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The help for this tool does not explicitly state there is a limit but in a project about a year ago I was feeding it folders with many thousands of rasters and the performance was very poor. What I eventually did was SUM the rasters in batches of 100 then SUMMED the batched values. This ran much quicker and was easily implemented with a bit of looping in ...


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The value of LicStat is licStat esriLicenseCheckedOut The Line result = (IGeoProcessorResult)gp.Execute("MLClassify ", parameters, null); is throwing the non-helpful error As you said ---ArcGis 10 way is different and as that tool is a python script I'm not sure you can use it that way.--- what is its solution?, what should i do now?


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To answer your question directly, crime obviously follows population, just like disease or any other human "event" you might be measuring. To directly compare you could normalise both population and crime figures to z-scores, and classify each region as HH, LL, HL, LH, or come up with a way to combine the figures, but I think to answer your question you need ...


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i'm probably confused, but it seems writing a raster to 'd:/tmp' is still writing to disk? therefore, in the loop 'd:/tmp' is not defined and an error is encountered when the process attempts to find the raster in the same directory as the script. you might try 'in_memory/bin1' and 'in_memory/bin2' instead of specifying a path as noted in the accepted ...


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in your first loop, you create rasters called tmpX. The second line is useless and the third line is a raster object that you overwrite at each loop. You should use the name tmpX in your second loop, instead of binX.


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Error 000539 indicates that an invalid calculation has been attempted: Arcgis 10.0 Resource Center Link Based on what @Ray commented below the question, the error was caused by the use of the Make Raster Layer tool. Since this tool creates a temporary raster for use in calculations, it's likely that the necessary raster already existed as an output from ...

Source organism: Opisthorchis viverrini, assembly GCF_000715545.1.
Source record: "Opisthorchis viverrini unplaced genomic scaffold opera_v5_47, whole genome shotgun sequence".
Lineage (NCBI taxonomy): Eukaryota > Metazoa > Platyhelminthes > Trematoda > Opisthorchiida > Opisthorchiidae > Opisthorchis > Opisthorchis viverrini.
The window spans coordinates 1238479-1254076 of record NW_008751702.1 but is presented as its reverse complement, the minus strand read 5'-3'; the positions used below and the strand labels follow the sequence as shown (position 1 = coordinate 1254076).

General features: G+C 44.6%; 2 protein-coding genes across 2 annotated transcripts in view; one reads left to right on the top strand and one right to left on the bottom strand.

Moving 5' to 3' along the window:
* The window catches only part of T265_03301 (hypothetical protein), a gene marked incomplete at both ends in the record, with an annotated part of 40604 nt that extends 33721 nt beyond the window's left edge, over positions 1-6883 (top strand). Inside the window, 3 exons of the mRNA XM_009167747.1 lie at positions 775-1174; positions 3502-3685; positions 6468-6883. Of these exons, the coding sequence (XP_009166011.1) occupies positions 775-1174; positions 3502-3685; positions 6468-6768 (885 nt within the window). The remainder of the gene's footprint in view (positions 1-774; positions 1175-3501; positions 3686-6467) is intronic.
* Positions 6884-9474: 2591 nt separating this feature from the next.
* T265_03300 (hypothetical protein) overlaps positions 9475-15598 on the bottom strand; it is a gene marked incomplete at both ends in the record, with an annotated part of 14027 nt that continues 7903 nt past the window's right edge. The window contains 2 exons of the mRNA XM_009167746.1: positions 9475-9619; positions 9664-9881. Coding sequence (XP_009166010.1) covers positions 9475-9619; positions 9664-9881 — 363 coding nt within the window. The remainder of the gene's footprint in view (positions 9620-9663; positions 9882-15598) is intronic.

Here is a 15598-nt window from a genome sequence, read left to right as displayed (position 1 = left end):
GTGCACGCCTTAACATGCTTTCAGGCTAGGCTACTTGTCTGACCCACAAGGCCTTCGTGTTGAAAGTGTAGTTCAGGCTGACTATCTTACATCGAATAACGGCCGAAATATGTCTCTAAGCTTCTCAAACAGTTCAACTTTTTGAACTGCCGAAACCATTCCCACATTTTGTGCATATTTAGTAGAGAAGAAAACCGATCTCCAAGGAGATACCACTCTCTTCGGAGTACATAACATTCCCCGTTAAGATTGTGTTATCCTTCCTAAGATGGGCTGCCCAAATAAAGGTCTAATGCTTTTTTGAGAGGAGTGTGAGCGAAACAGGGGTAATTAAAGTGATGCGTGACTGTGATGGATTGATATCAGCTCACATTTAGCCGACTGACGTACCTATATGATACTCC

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I'm not sure how to manage your changing neighborhood size, but here is already an answer. Iterate Rasters runs the same tool/chain of tools for a series of datasets in the specified workspace, so it's not going to do what you need. If you want to reuse the output of the model as input a number of times, you should do the following: Right-click the input ...


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Three band images are generally not sufficient for high quality land cover classifications. Usually at least near infrared band is required. When I was classifying one image that had four bands (r,g,b,nir) I also calculated NDVI and included it in classification. As you probably don't have nir band you could add more information for the classification using ...


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Do you have access to the point cloud from the imagery? In mosaicing the images from the drone, depending on software, you can export a 3D point cloud. You then can use LASTools to classify the ground points and then convert to a DEM.


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I wanted to write a comment, but i don´t have points enough. I think that what you need is to do a classification by texture. Last week i was on a seminar where the aim was to classify images of high resolution with texture and variograms (geostatistics). you can read this: http://www.sciencedirect.com/science/article/pii/S0098300499001181 atkinson & ...


1

If you have the Spatial Analyst extension, it sounds like you may be able to make use of the Path Distance tool. You will need an elevation raster to serve as input. The tool will output a raster with a value in each cell that represents the shortest distance to one of your points from that cell, taking the topography into account in its calculations. Of ...



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